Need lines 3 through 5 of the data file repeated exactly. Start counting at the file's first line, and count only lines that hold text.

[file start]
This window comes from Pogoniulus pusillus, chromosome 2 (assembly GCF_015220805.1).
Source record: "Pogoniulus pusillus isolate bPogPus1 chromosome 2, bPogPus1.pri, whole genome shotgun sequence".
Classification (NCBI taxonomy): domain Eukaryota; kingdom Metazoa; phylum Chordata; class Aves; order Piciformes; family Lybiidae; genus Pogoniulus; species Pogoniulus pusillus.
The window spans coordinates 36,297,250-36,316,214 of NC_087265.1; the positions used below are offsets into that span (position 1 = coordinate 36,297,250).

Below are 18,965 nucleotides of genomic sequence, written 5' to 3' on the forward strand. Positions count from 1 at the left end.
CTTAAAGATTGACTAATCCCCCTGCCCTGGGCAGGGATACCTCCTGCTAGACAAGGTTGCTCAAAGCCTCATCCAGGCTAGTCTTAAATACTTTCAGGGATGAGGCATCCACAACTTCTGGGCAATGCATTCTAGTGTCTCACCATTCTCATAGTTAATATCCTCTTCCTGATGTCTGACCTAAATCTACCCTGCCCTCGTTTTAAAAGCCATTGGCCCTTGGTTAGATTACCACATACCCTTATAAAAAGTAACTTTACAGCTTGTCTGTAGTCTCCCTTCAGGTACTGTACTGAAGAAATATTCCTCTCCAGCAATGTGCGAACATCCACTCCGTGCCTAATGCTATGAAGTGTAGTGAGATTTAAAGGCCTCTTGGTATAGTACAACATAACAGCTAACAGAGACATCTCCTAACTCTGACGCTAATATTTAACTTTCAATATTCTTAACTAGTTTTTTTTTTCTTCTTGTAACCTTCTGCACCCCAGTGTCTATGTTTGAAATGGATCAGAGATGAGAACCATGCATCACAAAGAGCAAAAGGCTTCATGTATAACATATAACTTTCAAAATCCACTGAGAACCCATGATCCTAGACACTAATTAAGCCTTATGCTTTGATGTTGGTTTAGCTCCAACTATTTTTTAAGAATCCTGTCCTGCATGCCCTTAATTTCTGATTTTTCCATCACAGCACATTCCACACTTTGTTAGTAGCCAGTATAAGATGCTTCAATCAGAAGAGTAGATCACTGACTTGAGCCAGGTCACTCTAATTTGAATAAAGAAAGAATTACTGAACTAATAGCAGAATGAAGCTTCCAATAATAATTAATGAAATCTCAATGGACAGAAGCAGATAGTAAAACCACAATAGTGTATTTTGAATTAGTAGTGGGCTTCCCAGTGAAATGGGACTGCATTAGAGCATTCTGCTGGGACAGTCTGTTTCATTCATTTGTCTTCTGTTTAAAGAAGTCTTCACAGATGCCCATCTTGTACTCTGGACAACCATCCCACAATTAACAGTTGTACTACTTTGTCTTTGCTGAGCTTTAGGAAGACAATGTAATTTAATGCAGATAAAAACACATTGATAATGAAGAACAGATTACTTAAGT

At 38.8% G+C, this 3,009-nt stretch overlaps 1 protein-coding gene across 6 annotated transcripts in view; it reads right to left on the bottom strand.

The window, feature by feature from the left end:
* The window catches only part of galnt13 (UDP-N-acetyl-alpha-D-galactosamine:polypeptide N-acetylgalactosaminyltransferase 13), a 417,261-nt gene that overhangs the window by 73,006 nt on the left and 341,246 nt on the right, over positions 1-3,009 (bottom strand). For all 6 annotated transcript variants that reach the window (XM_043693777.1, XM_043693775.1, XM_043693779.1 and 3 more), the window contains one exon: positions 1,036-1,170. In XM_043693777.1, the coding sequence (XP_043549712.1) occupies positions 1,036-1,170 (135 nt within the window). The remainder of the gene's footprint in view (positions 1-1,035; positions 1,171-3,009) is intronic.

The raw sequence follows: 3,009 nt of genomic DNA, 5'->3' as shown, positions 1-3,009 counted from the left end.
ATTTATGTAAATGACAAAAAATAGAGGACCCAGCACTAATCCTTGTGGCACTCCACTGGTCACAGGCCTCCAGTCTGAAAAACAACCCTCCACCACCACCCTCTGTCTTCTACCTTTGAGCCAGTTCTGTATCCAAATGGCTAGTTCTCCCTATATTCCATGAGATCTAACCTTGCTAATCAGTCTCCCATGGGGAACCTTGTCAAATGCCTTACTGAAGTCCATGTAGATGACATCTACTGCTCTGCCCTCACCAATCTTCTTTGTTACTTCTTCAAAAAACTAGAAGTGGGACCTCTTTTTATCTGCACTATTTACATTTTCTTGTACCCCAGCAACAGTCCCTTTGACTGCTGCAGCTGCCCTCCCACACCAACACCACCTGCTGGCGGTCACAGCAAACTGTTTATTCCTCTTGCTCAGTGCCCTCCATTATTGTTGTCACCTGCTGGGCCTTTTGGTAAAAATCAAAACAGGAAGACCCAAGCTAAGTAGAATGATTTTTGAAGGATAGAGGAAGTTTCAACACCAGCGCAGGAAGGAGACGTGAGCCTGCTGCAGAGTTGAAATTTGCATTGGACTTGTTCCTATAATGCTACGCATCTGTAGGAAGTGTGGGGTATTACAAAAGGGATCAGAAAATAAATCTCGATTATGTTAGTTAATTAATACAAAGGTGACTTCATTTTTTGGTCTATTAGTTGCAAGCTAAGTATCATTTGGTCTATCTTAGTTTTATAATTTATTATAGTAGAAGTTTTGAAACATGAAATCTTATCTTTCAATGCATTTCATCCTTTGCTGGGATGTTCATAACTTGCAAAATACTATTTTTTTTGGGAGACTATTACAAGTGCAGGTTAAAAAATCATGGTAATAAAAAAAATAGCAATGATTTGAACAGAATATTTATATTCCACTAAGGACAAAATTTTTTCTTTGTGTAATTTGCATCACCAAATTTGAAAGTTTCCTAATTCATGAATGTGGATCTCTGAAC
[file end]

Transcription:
Classification (NCBI taxonomy): domain Eukaryota; kingdom Metazoa; phylum Chordata; class Aves; order Piciformes; family Lybiidae; genus Pogoniulus; species Pogoniulus pusillus.
The window spans coordinates 36,297,250-36,316,214 of NC_087265.1; the positions used below are offsets into that span (position 1 = coordinate 36,297,250).

Below are 18,965 nucleotides of genomic sequence, written 5' to 3' on the forward strand. Positions count from 1 at the left end.